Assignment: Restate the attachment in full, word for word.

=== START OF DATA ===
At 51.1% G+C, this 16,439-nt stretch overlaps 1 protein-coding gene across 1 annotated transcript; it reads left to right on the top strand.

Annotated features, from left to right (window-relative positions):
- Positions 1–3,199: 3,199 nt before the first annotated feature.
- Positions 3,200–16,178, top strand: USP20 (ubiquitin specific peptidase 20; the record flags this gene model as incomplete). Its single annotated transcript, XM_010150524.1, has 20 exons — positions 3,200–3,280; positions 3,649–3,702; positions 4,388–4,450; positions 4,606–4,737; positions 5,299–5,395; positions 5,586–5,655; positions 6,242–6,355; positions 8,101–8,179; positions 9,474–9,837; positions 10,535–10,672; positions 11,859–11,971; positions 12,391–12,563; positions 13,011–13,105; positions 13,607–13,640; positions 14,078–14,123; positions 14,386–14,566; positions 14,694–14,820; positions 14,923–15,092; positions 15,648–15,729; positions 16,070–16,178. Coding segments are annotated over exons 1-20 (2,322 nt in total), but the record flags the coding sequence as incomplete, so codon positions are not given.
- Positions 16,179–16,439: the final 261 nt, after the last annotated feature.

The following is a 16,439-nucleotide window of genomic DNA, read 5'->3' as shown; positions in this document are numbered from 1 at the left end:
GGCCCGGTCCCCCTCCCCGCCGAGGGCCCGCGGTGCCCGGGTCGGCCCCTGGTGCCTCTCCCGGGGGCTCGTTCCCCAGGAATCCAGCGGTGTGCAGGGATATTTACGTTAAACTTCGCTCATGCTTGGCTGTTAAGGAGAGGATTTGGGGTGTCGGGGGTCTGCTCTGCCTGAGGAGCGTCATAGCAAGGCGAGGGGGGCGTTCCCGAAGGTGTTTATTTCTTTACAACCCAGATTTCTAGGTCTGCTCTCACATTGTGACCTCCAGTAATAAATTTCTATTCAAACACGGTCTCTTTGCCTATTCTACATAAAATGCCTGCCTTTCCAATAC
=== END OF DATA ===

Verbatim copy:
At 51.1% G+C, this 16,439-nt stretch overlaps 1 protein-coding gene across 1 annotated transcript; it reads left to right on the top strand.

Annotated features, from left to right (window-relative positions):
- Positions 1–3,199: 3,199 nt before the first annotated feature.
- Positions 3,200–16,178, top strand: USP20 (ubiquitin specific peptidase 20; the record flags this gene model as incomplete). Its single annotated transcript, XM_010150524.1, has 20 exons — positions 3,200–3,280; positions 3,649–3,702; positions 4,388–4,450; positions 4,606–4,737; positions 5,299–5,395; positions 5,586–5,655; positions 6,242–6,355; positions 8,101–8,179; positions 9,474–9,837; positions 10,535–10,672; positions 11,859–11,971; positions 12,391–12,563; positions 13,011–13,105; positions 13,607–13,640; positions 14,078–14,123; positions 14,386–14,566; positions 14,694–14,820; positions 14,923–15,092; positions 15,648–15,729; positions 16,070–16,178. Coding segments are annotated over exons 1-20 (2,322 nt in total), but the record flags the coding sequence as incomplete, so codon positions are not given.
- Positions 16,179–16,439: the final 261 nt, after the last annotated feature.

The following is a 16,439-nucleotide window of genomic DNA, read 5'->3' as shown; positions in this document are numbered from 1 at the left end:
GGCCCGGTCCCCCTCCCCGCCGAGGGCCCGCGGTGCCCGGGTCGGCCCCTGGTGCCTCTCCCGGGGGCTCGTTCCCCAGGAATCCAGCGGTGTGCAGGGATATTTACGTTAAACTTCGCTCATGCTTGGCTGTTAAGGAGAGGATTTGGGGTGTCGGGGGTCTGCTCTGCCTGAGGAGCGTCATAGCAAGGCGAGGGGGGCGTTCCCGAAGGTGTTTATTTCTTTACAACCCAGATTTCTAGGTCTGCTCTCACATTGTGACCTCCAGTAATAAATTTCTATTCAAACACGGTCTCTTTGCCTATTCTACATAAAATGCCTGCCTTTCCAATAC